Katharina Ribbeck has heard every phlegm, booger, and loogie joke in the book. But her research on mucus reveals it to be a marvel of engineering—and a critical line of defense in the immune system Read more


“A diet or treatment of the microbiome may lead to increased diversity, but that does not mean it's better or healthier for you,” says the engineering professor Read more


Results could also indicate whether antibiotics have successfully treated the infection Read more


Scientists at the Massachusetts Institute of Technology, with funding from the Department of Defense, want to speed up the clinical trial process with a device that could enable researchers to test new drugs on organ tissue grown in a lab instead of on humans and animals Read more


Researchers have found that burning peatlands in Indonesia are responsible for much of the haze enveloping Singapore Read more


Metal cluster in enzyme that breaks down carbon dioxide can switch between two different shapes Read more


Toxin will accumulate in the environment, particularly in remote regions, as countries delay implementing emissions controls Read more


Real-world driving produces up to 16 times more emissions, causing 2,700 premature deaths across the EU, researchers estimate Read more


As scientists gain a deeper understanding of the microbiome's complex ecology, particularly in the gut, it is increasingly clear that our microbiome's diversity, globally speaking, is under threat Read more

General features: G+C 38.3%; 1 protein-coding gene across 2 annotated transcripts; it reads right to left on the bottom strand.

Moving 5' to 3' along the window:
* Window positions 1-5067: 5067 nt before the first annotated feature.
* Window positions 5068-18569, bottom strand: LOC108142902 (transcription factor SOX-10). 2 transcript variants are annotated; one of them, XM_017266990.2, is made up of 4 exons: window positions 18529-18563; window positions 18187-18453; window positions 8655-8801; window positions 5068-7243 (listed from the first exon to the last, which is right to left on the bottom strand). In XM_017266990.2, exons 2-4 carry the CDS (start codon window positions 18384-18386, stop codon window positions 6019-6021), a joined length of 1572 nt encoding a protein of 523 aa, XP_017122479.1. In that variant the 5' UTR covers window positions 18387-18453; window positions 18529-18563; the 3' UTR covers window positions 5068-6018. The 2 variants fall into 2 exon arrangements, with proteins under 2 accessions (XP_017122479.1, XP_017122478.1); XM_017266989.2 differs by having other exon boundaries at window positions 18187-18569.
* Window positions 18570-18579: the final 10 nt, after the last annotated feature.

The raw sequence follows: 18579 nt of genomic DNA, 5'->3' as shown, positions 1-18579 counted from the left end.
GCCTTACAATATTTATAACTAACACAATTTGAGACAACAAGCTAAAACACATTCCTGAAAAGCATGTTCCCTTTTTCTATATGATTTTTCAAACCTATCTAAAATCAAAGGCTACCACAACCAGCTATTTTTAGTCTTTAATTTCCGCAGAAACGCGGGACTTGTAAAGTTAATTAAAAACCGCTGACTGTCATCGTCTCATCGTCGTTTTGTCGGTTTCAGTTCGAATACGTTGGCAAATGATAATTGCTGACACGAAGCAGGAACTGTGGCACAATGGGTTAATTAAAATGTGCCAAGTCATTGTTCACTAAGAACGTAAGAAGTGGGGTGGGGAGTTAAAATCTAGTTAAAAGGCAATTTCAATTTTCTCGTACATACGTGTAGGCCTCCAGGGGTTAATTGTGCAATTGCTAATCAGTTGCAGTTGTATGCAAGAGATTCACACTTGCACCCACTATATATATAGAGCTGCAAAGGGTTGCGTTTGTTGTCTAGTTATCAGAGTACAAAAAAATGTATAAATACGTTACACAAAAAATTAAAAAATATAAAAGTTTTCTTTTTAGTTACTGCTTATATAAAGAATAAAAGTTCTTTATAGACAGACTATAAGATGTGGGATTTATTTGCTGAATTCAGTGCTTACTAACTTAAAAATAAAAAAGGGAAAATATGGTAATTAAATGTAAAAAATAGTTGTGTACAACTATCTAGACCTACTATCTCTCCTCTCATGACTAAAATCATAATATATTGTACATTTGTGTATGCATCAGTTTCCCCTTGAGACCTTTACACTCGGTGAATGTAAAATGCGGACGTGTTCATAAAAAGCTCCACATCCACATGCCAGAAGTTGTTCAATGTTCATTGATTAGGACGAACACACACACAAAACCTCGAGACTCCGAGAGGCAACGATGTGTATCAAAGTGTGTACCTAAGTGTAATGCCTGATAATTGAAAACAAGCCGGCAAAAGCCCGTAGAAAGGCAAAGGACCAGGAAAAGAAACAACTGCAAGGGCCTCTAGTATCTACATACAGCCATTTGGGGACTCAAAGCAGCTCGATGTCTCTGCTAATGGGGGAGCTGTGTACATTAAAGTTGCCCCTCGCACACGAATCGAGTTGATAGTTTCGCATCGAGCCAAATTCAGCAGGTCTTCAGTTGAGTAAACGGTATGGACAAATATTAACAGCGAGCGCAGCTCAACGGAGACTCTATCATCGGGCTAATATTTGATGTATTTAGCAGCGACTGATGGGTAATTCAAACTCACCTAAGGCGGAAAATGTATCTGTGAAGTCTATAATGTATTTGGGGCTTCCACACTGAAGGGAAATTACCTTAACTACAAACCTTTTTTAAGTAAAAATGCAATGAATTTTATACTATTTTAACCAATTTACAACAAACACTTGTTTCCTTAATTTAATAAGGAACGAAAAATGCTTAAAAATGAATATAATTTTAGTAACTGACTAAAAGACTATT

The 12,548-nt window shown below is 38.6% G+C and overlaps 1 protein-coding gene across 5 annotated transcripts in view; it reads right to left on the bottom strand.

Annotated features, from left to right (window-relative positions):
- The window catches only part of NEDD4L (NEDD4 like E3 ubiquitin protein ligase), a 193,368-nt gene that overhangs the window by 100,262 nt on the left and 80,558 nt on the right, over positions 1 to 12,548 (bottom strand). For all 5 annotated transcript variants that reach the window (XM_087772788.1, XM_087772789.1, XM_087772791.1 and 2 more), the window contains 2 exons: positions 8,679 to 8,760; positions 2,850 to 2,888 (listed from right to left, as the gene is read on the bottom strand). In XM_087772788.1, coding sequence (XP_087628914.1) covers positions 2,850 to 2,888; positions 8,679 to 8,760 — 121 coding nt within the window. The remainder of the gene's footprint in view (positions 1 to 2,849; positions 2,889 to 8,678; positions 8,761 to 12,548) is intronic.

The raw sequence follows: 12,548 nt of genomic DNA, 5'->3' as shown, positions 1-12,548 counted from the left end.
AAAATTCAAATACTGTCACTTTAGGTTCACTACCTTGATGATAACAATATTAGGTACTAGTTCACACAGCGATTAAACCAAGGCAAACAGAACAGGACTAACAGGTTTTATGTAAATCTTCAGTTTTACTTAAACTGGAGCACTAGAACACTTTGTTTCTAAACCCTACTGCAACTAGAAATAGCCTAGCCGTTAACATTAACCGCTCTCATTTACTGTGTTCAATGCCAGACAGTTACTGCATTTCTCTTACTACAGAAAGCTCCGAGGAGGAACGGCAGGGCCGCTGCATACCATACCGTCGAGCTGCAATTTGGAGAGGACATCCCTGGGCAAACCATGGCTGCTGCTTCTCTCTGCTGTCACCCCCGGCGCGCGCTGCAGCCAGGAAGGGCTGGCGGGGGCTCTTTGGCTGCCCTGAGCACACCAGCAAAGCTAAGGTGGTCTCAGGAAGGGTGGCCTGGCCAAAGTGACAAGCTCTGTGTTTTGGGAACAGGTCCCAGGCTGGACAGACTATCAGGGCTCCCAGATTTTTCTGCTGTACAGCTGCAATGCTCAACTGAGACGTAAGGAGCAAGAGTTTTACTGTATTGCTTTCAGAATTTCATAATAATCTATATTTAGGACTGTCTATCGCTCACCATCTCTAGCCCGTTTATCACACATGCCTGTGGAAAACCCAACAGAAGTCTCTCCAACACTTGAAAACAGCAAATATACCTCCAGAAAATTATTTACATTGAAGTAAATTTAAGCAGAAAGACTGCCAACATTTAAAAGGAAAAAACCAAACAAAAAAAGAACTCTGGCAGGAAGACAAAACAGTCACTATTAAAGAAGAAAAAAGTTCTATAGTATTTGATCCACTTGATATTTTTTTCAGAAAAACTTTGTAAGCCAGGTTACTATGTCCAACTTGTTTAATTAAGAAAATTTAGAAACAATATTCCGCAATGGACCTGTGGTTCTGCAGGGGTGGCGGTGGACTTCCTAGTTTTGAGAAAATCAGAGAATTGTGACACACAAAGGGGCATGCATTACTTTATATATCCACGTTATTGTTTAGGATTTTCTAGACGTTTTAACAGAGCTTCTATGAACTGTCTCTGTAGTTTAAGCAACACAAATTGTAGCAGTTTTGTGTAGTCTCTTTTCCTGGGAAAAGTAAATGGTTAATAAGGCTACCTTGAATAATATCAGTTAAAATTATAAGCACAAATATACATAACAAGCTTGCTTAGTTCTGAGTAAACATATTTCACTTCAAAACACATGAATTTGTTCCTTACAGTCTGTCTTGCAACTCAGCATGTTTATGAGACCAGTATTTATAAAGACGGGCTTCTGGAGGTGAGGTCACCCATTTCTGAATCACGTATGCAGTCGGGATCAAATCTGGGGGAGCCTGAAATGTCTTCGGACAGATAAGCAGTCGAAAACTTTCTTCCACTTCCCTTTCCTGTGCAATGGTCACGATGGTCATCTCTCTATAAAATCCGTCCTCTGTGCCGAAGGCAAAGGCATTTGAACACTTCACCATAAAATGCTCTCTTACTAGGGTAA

A new MIT study reports that if China follows through with its international pledge to reduce carbon dioxide emissions, every one of its provinces will experience benefits to air quality and human health, with associated monetary savings that could offset the total cost of implementing the climate policy Read more


For Tchelet Segev's master’s thesis, she is working with the Center for Environmental Health Sciences and the Passamaquoddy, a Native American tribe, to analyze the water quality and associated health risks in a region of northeast Maine. As part of this project, Segev has led community meetings and worked with local residents to collect and test water samples Read more


The grand prize winner at this year’s MIT $100K Entrepreneurship Competition was an MIT spinout that’s developing a system that captures and recycles vaporized water from thermoelectric power plants. The recycled water can be constantly reused in the plant’s cooling system, saving millions of gallons and dollars annually, or be shipped as potable water to water-scarce areas Read more


Chemistry professor builds on nature to design new drugs and engineer better ways to deliver them. Scientists who want to treat disease by delivering large proteins such as antibodies or enzymes to cells have struggled to overcome one major bottleneck: getting the proteins to cross cell membranes so they can enter the target cells Read more


The 2018 annual poster session showcases recent work on biological effects of exposure to environmental agents. The session highlighted the work of the environmental health research communities of MIT and some of its peer institutions. We want to thank the participants for making this event such a great success!  To find out the poster winners from this event, please click here


Katharina Ribbeck studies the sticky substance to uncover its impacts on health and disease.

In 2007, Katharina Ribbeck spent a year as a visiting scientist at Harvard Medical School. While there, she heard about a fellowship offered at Harvard that would provide the recipient with a lab, startup funding, and status as an independent investigator. The catch? Applicants had to propose starting a new field of study Read more